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The Distribution of Realized Exchange Rate Volatility
 Journal of the American Statistical Association
, 2001
"... Using highfrequency data on deutschemark and yen returns against the dollar, we construct modelfree estimates of daily exchange rate volatility and correlation that cover an entire decade. Our estimates, termed realized volatilities and correlations, are not only modelfree, but also approximately ..."
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Using highfrequency data on deutschemark and yen returns against the dollar, we construct modelfree estimates of daily exchange rate volatility and correlation that cover an entire decade. Our estimates, termed realized volatilities and correlations, are not only modelfree, but also approximately free of measurement error under general conditions, which we discuss in detail. Hence, for practical purposes, we may treat the exchange rate volatilities and correlations as observed rather than latent. We do so, and we characterize their joint distribution, both unconditionally and conditionally. Noteworthy results include a simple normalityinducing volatility transformation, high contemporaneous correlation across volatilities, high correlation between correlation and volatilities, pronounced and persistent dynamics in volatilities and correlations, evidence of longmemory dynamics in volatilities and correlations, and remarkably precise scaling laws under temporal aggregation.
Analysis of Stock Market . . .
"... The discrete time ARCH/GARCH model of Engle and Bollarslev has been enormously influential and successful in the modelling of financial data. Recently, Klüppelberg, Lindner, and Maller (2004) introduced the socalled “COGARCH ” model as a continuoustime analogue to the GARCH model. Many aspects of ..."
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The discrete time ARCH/GARCH model of Engle and Bollarslev has been enormously influential and successful in the modelling of financial data. Recently, Klüppelberg, Lindner, and Maller (2004) introduced the socalled “COGARCH ” model as a continuoustime analogue to the GARCH model. Many aspects of the COGARCH have been investigated, including various of its theoretical properties, its relations to other continuoustime models, and the estimation of the parameters in it. We review some of these results in the present paper, and go on to apply the COGARCH to 5minute data on the S&P500 index, in order to illustrate its ability to analyse stochastic volatility in very highfrequency, irregularly spaced, financial data.
A Continuous Time GARCH Process Driven by a Lévy Process: Stationarity and Second Order Behaviour
"... We use a discrete time analysis, giving necessary and sufficient conditions for the almost sure convergence of ARCH(1) and GARCH(1,1) discrete time models, to suggest an extension of the (G)ARCH concept to continuous time processes. Our “COGARCH” (continuous time GARCH) model, based on a single back ..."
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We use a discrete time analysis, giving necessary and sufficient conditions for the almost sure convergence of ARCH(1) and GARCH(1,1) discrete time models, to suggest an extension of the (G)ARCH concept to continuous time processes. Our “COGARCH” (continuous time GARCH) model, based on a single background driving Lévy process, is different from, though related to, other continuous time stochastic volatility models that have been proposed. The model generalises the essential features of discrete time GARCH processes, and is amenable to further analysis, possessing useful Markovian and stationarity properties.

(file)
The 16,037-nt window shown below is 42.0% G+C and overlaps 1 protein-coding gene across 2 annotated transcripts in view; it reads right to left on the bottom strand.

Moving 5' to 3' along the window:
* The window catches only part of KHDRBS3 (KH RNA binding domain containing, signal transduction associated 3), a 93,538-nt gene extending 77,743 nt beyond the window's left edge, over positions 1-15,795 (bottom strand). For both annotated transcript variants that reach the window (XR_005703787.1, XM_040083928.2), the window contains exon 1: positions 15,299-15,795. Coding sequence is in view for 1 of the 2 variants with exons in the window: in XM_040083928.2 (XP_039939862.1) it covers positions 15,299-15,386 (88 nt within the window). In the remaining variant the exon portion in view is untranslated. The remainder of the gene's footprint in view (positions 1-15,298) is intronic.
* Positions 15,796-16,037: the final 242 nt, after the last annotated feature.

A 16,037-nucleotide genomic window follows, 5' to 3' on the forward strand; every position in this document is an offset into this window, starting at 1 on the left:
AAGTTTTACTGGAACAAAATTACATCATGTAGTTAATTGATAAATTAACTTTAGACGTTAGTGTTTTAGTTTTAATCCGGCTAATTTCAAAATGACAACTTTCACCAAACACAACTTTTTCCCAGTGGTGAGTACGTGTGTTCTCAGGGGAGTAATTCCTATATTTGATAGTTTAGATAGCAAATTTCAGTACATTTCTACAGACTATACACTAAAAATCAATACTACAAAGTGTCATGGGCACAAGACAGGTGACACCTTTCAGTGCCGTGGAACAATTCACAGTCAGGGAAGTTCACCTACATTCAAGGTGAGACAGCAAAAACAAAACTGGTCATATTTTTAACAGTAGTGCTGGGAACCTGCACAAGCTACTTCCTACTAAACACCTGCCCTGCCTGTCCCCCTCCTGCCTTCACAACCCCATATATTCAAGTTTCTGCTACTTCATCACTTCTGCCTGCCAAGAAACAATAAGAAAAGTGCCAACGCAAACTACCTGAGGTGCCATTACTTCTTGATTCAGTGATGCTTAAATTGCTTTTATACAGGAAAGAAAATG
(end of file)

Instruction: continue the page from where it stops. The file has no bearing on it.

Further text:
Managing Energy Price Risk (2 nd Edition) RISK Publications pp291304 (1999) Correlation and Cointegration in Energy Markets
"... Successful risk management requires real understanding of the nature of volatility and correlations between financial markets, and the problems inherent in calculating statistical estimates of these quantities. Whilst volatilities are based on the variances of individual returns distributions, corre ..."
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Successful risk management requires real understanding of the nature of volatility and correlations between financial markets, and the problems inherent in calculating statistical estimates of these quantities. Whilst volatilities are based on the variances of individual returns distributions, correlations depend on characteristics of the joint distributions between two related markets. This extra dimension adds a great deal of uncertainty to correlation risk measures. In fact, whilst it seems reasonable to assume that individual return processes are stationary, so that volatilities do exist, it is by no means always the case that two returns processes will be jointly stationary. So unconditional correlations may not even exist. Of course it is always possible to calculate a number that supposedly represents correlation, but often these numbers change considerably from day to day, a sign that the two returns processes are not jointly stationary. It is unfortunate that some standard correlation estimation methods induce an apparent stability that is purely an artefact of the method, and the true nature of underlying correlations is obscured. The first objective of this chapter is to review the different approaches to measuring